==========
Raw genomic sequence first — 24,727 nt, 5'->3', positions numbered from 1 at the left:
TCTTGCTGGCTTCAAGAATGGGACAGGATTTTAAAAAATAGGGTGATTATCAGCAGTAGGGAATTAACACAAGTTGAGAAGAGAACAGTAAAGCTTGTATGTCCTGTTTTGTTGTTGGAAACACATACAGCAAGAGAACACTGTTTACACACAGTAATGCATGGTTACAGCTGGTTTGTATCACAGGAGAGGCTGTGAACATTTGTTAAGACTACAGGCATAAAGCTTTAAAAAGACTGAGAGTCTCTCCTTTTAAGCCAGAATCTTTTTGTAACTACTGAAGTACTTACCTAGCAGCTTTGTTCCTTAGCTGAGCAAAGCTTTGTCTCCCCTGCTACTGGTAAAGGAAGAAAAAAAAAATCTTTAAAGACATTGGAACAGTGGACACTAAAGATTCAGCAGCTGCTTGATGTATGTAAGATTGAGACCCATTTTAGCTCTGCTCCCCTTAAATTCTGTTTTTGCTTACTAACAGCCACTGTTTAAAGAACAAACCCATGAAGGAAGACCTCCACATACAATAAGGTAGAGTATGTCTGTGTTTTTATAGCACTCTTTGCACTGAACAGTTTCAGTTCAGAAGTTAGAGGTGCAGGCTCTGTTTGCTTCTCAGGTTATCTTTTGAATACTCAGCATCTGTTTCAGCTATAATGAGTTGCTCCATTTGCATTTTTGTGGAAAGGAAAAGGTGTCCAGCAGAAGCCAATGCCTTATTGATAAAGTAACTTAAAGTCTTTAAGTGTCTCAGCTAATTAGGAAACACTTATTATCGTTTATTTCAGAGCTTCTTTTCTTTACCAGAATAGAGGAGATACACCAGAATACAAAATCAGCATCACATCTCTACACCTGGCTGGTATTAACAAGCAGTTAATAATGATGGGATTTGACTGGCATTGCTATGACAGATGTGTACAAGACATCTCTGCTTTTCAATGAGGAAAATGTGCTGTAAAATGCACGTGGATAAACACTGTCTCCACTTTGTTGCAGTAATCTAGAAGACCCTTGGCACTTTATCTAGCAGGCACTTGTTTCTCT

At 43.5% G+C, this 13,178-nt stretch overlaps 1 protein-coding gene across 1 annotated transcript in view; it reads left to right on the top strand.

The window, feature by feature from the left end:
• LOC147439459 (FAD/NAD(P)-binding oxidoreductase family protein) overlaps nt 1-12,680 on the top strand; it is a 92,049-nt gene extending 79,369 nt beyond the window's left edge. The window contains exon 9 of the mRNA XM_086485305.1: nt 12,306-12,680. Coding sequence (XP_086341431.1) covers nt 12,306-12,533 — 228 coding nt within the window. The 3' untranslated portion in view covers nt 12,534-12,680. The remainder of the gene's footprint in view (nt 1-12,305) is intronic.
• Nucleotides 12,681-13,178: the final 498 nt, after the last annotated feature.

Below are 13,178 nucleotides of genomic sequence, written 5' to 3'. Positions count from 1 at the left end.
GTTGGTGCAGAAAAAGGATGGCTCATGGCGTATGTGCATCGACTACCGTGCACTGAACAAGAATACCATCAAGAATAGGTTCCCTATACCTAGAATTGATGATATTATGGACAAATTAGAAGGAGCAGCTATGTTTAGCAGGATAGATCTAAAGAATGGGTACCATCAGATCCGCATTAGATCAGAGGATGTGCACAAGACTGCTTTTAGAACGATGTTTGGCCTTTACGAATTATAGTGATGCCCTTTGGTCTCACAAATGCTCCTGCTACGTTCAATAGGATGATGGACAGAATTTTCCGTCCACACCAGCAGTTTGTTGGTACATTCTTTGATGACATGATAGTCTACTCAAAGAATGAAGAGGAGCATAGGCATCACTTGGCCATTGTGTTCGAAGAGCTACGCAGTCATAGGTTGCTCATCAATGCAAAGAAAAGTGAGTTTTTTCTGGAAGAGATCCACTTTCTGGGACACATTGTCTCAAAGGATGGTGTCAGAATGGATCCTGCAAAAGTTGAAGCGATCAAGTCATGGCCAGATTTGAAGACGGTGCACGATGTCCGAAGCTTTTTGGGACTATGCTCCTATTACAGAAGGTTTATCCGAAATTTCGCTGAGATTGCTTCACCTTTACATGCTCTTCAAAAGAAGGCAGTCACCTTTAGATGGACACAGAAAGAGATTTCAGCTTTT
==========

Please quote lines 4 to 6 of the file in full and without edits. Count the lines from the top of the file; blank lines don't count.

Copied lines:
The window, feature by feature from the left end:
• LOC147439459 (FAD/NAD(P)-binding oxidoreductase family protein) overlaps nt 1-12,680 on the top strand; it is a 92,049-nt gene extending 79,369 nt beyond the window's left edge. The window contains exon 9 of the mRNA XM_086485305.1: nt 12,306-12,680. Coding sequence (XP_086341431.1) covers nt 12,306-12,533 — 228 coding nt within the window. The 3' untranslated portion in view covers nt 12,534-12,680. The remainder of the gene's footprint in view (nt 1-12,305) is intronic.
• Nucleotides 12,681-13,178: the final 498 nt, after the last annotated feature.